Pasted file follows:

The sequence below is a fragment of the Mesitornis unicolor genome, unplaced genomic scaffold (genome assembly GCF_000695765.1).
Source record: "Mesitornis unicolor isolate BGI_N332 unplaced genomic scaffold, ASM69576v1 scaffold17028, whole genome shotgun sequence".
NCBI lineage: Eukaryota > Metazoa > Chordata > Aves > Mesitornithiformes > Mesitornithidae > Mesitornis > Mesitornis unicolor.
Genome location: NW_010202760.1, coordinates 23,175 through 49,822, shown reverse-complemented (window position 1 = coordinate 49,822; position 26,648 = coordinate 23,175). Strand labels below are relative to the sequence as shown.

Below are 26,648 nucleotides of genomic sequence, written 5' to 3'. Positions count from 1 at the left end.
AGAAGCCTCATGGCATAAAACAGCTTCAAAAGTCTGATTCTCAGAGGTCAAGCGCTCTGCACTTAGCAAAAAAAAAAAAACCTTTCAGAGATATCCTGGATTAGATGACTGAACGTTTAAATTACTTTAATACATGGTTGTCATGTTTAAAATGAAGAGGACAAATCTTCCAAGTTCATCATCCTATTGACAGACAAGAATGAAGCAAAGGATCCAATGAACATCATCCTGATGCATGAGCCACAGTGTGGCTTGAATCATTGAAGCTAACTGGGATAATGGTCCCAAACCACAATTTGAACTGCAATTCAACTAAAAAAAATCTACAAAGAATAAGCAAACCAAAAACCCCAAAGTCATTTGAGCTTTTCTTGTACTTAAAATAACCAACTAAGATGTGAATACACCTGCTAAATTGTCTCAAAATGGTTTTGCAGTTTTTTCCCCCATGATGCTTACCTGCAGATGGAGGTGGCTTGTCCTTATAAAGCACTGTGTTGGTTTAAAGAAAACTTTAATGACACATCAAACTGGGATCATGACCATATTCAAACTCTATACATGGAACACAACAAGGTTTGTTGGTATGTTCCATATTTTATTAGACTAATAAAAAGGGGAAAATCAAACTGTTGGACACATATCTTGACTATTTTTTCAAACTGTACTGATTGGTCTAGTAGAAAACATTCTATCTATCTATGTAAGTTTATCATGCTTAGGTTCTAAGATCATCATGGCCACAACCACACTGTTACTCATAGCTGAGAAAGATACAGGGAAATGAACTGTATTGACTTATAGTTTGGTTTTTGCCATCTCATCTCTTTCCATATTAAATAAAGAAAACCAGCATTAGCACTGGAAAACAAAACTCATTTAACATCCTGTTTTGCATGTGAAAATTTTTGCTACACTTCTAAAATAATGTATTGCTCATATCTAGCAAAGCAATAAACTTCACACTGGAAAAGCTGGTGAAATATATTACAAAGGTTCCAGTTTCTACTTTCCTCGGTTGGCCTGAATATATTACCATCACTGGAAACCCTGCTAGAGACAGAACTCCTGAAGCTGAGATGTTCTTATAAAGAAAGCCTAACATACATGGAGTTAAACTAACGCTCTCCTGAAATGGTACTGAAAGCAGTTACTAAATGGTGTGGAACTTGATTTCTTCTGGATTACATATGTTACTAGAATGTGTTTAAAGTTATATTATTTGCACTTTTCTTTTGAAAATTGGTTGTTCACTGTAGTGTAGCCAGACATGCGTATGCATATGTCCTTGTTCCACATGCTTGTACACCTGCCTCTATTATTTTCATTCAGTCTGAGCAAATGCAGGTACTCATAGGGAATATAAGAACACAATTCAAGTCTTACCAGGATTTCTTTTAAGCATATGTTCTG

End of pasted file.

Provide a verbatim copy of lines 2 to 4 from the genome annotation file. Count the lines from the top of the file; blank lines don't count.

Source record: "Mesitornis unicolor isolate BGI_N332 unplaced genomic scaffold, ASM69576v1 scaffold17028, whole genome shotgun sequence".
NCBI lineage: Eukaryota > Metazoa > Chordata > Aves > Mesitornithiformes > Mesitornithidae > Mesitornis > Mesitornis unicolor.
Genome location: NW_010202760.1, coordinates 23,175 through 49,822, shown reverse-complemented (window position 1 = coordinate 49,822; position 26,648 = coordinate 23,175). Strand labels below are relative to the sequence as shown.